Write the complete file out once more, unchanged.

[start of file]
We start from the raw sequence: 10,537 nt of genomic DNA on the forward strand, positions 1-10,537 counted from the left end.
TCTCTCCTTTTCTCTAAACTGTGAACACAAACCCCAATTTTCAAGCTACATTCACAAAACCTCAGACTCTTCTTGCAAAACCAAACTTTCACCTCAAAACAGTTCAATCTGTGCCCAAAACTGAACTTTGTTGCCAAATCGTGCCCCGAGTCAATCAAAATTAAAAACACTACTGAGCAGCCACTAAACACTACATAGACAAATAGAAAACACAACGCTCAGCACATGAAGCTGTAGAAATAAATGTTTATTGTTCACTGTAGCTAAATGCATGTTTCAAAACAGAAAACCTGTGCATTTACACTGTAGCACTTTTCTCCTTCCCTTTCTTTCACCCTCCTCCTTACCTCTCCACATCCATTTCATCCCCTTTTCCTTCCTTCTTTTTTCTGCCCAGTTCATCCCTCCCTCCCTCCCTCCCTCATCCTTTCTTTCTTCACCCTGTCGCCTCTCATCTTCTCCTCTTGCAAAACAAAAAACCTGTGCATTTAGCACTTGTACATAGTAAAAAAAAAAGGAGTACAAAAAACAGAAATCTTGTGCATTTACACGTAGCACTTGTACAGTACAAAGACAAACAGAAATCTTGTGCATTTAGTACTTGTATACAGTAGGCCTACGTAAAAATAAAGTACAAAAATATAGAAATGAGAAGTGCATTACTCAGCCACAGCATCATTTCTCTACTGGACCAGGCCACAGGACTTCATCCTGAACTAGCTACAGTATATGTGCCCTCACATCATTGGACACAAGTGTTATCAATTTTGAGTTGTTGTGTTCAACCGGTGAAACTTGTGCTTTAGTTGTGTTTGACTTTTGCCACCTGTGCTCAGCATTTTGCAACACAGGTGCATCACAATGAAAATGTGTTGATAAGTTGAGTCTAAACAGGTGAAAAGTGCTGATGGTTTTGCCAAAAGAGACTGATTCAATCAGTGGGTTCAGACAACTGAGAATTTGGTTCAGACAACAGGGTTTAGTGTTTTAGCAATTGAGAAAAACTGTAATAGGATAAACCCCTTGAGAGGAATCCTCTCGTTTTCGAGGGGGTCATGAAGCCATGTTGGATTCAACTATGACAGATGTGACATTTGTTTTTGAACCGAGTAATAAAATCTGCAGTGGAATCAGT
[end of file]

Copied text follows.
We start from the raw sequence: 10,537 nt of genomic DNA on the forward strand, positions 1-10,537 counted from the left end.
TCTCTCCTTTTCTCTAAACTGTGAACACAAACCCCAATTTTCAAGCTACATTCACAAAACCTCAGACTCTTCTTGCAAAACCAAACTTTCACCTCAAAACAGTTCAATCTGTGCCCAAAACTGAACTTTGTTGCCAAATCGTGCCCCGAGTCAATCAAAATTAAAAACACTACTGAGCAGCCACTAAACACTACATAGACAAATAGAAAACACAACGCTCAGCACATGAAGCTGTAGAAATAAATGTTTATTGTTCACTGTAGCTAAATGCATGTTTCAAAACAGAAAACCTGTGCATTTACACTGTAGCACTTTTCTCCTTCCCTTTCTTTCACCCTCCTCCTTACCTCTCCACATCCATTTCATCCCCTTTTCCTTCCTTCTTTTTTCTGCCCAGTTCATCCCTCCCTCCCTCCCTCCCTCATCCTTTCTTTCTTCACCCTGTCGCCTCTCATCTTCTCCTCTTGCAAAACAAAAAACCTGTGCATTTAGCACTTGTACATAGTAAAAAAAAAAGGAGTACAAAAAACAGAAATCTTGTGCATTTACACGTAGCACTTGTACAGTACAAAGACAAACAGAAATCTTGTGCATTTAGTACTTGTATACAGTAGGCCTACGTAAAAATAAAGTACAAAAATATAGAAATGAGAAGTGCATTACTCAGCCACAGCATCATTTCTCTACTGGACCAGGCCACAGGACTTCATCCTGAACTAGCTACAGTATATGTGCCCTCACATCATTGGACACAAGTGTTATCAATTTTGAGTTGTTGTGTTCAACCGGTGAAACTTGTGCTTTAGTTGTGTTTGACTTTTGCCACCTGTGCTCAGCATTTTGCAACACAGGTGCATCACAATGAAAATGTGTTGATAAGTTGAGTCTAAACAGGTGAAAAGTGCTGATGGTTTTGCCAAAAGAGACTGATTCAATCAGTGGGTTCAGACAACTGAGAATTTGGTTCAGACAACAGGGTTTAGTGTTTTAGCAATTGAGAAAAACTGTAATAGGATAAACCCCTTGAGAGGAATCCTCTCGTTTTCGAGGGGGTCATGAAGCCATGTTGGATTCAACTATGACAGATGTGACATTTGTTTTTGAACCGAGTAATAAAATCTGCAGTGGAATCAGT